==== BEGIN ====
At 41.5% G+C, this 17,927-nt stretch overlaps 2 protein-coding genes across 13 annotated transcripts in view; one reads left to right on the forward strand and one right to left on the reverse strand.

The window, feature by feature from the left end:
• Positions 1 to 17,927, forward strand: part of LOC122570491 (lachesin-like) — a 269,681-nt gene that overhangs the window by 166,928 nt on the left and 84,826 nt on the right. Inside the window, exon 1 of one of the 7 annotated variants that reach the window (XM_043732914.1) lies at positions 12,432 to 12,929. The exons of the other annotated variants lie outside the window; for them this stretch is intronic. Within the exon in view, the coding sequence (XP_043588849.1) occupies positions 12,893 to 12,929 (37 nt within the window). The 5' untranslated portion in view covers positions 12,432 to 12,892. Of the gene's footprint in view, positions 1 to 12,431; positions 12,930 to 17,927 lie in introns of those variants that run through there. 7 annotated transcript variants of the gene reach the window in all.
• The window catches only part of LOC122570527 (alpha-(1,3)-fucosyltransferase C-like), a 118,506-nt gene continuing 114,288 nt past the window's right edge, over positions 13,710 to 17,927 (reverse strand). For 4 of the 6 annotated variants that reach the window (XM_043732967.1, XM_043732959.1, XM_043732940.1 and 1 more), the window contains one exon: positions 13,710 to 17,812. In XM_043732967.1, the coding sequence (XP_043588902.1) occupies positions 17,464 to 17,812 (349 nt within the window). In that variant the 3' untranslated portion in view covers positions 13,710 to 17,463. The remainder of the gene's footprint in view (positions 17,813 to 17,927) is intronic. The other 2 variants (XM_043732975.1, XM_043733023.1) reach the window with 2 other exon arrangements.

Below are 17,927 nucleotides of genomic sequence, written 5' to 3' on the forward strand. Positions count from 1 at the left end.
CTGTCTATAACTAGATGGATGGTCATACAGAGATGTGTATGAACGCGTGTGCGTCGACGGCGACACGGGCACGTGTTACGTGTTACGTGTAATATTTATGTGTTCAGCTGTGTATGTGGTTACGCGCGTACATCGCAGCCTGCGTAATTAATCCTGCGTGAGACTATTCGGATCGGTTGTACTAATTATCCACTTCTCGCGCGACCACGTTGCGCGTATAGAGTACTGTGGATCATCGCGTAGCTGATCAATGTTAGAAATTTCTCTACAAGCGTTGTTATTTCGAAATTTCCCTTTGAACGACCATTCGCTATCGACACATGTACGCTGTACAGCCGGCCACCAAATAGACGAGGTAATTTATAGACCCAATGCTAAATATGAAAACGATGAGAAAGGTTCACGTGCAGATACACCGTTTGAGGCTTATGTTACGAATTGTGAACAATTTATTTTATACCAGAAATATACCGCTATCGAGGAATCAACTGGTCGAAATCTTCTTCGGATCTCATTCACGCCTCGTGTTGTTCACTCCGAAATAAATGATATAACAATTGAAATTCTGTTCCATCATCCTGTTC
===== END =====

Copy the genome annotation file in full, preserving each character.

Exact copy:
At 41.5% G+C, this 17,927-nt stretch overlaps 2 protein-coding genes across 13 annotated transcripts in view; one reads left to right on the forward strand and one right to left on the reverse strand.

The window, feature by feature from the left end:
• Positions 1 to 17,927, forward strand: part of LOC122570491 (lachesin-like) — a 269,681-nt gene that overhangs the window by 166,928 nt on the left and 84,826 nt on the right. Inside the window, exon 1 of one of the 7 annotated variants that reach the window (XM_043732914.1) lies at positions 12,432 to 12,929. The exons of the other annotated variants lie outside the window; for them this stretch is intronic. Within the exon in view, the coding sequence (XP_043588849.1) occupies positions 12,893 to 12,929 (37 nt within the window). The 5' untranslated portion in view covers positions 12,432 to 12,892. Of the gene's footprint in view, positions 1 to 12,431; positions 12,930 to 17,927 lie in introns of those variants that run through there. 7 annotated transcript variants of the gene reach the window in all.
• The window catches only part of LOC122570527 (alpha-(1,3)-fucosyltransferase C-like), a 118,506-nt gene continuing 114,288 nt past the window's right edge, over positions 13,710 to 17,927 (reverse strand). For 4 of the 6 annotated variants that reach the window (XM_043732967.1, XM_043732959.1, XM_043732940.1 and 1 more), the window contains one exon: positions 13,710 to 17,812. In XM_043732967.1, the coding sequence (XP_043588902.1) occupies positions 17,464 to 17,812 (349 nt within the window). In that variant the 3' untranslated portion in view covers positions 13,710 to 17,463. The remainder of the gene's footprint in view (positions 17,813 to 17,927) is intronic. The other 2 variants (XM_043732975.1, XM_043733023.1) reach the window with 2 other exon arrangements.

Below are 17,927 nucleotides of genomic sequence, written 5' to 3' on the forward strand. Positions count from 1 at the left end.
CTGTCTATAACTAGATGGATGGTCATACAGAGATGTGTATGAACGCGTGTGCGTCGACGGCGACACGGGCACGTGTTACGTGTTACGTGTAATATTTATGTGTTCAGCTGTGTATGTGGTTACGCGCGTACATCGCAGCCTGCGTAATTAATCCTGCGTGAGACTATTCGGATCGGTTGTACTAATTATCCACTTCTCGCGCGACCACGTTGCGCGTATAGAGTACTGTGGATCATCGCGTAGCTGATCAATGTTAGAAATTTCTCTACAAGCGTTGTTATTTCGAAATTTCCCTTTGAACGACCATTCGCTATCGACACATGTACGCTGTACAGCCGGCCACCAAATAGACGAGGTAATTTATAGACCCAATGCTAAATATGAAAACGATGAGAAAGGTTCACGTGCAGATACACCGTTTGAGGCTTATGTTACGAATTGTGAACAATTTATTTTATACCAGAAATATACCGCTATCGAGGAATCAACTGGTCGAAATCTTCTTCGGATCTCATTCACGCCTCGTGTTGTTCACTCCGAAATAAATGATATAACAATTGAAATTCTGTTCCATCATCCTGTTC